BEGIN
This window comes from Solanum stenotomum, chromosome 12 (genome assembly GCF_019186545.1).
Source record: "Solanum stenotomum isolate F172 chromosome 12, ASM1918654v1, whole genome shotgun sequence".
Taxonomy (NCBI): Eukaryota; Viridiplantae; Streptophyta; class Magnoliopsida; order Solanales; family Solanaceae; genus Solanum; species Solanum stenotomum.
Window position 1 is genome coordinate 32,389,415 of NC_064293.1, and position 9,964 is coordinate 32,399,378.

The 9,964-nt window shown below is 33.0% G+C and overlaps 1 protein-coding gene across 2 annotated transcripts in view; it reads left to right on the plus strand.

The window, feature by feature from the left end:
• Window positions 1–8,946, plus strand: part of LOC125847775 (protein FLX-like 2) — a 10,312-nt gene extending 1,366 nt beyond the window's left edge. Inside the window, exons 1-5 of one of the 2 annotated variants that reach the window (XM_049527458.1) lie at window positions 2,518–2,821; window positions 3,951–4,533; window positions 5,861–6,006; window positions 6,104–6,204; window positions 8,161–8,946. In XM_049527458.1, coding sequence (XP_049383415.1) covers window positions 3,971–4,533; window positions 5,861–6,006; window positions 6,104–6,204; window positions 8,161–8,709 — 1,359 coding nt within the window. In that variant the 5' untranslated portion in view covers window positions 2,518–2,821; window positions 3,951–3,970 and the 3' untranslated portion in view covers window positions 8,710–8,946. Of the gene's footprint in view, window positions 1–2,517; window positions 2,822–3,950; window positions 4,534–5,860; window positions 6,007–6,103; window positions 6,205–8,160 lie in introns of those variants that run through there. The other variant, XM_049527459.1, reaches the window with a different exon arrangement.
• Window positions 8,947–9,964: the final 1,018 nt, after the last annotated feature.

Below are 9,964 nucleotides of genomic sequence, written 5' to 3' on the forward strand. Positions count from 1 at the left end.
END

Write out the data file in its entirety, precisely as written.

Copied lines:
This window comes from Solanum stenotomum, chromosome 12 (genome assembly GCF_019186545.1).
Source record: "Solanum stenotomum isolate F172 chromosome 12, ASM1918654v1, whole genome shotgun sequence".
Taxonomy (NCBI): Eukaryota; Viridiplantae; Streptophyta; class Magnoliopsida; order Solanales; family Solanaceae; genus Solanum; species Solanum stenotomum.
Window position 1 is genome coordinate 32,389,415 of NC_064293.1, and position 9,964 is coordinate 32,399,378.

The 9,964-nt window shown below is 33.0% G+C and overlaps 1 protein-coding gene across 2 annotated transcripts in view; it reads left to right on the plus strand.

The window, feature by feature from the left end:
• Window positions 1–8,946, plus strand: part of LOC125847775 (protein FLX-like 2) — a 10,312-nt gene extending 1,366 nt beyond the window's left edge. Inside the window, exons 1-5 of one of the 2 annotated variants that reach the window (XM_049527458.1) lie at window positions 2,518–2,821; window positions 3,951–4,533; window positions 5,861–6,006; window positions 6,104–6,204; window positions 8,161–8,946. In XM_049527458.1, coding sequence (XP_049383415.1) covers window positions 3,971–4,533; window positions 5,861–6,006; window positions 6,104–6,204; window positions 8,161–8,709 — 1,359 coding nt within the window. In that variant the 5' untranslated portion in view covers window positions 2,518–2,821; window positions 3,951–3,970 and the 3' untranslated portion in view covers window positions 8,710–8,946. Of the gene's footprint in view, window positions 1–2,517; window positions 2,822–3,950; window positions 4,534–5,860; window positions 6,007–6,103; window positions 6,205–8,160 lie in introns of those variants that run through there. The other variant, XM_049527459.1, reaches the window with a different exon arrangement.
• Window positions 8,947–9,964: the final 1,018 nt, after the last annotated feature.

Below are 9,964 nucleotides of genomic sequence, written 5' to 3' on the forward strand. Positions count from 1 at the left end.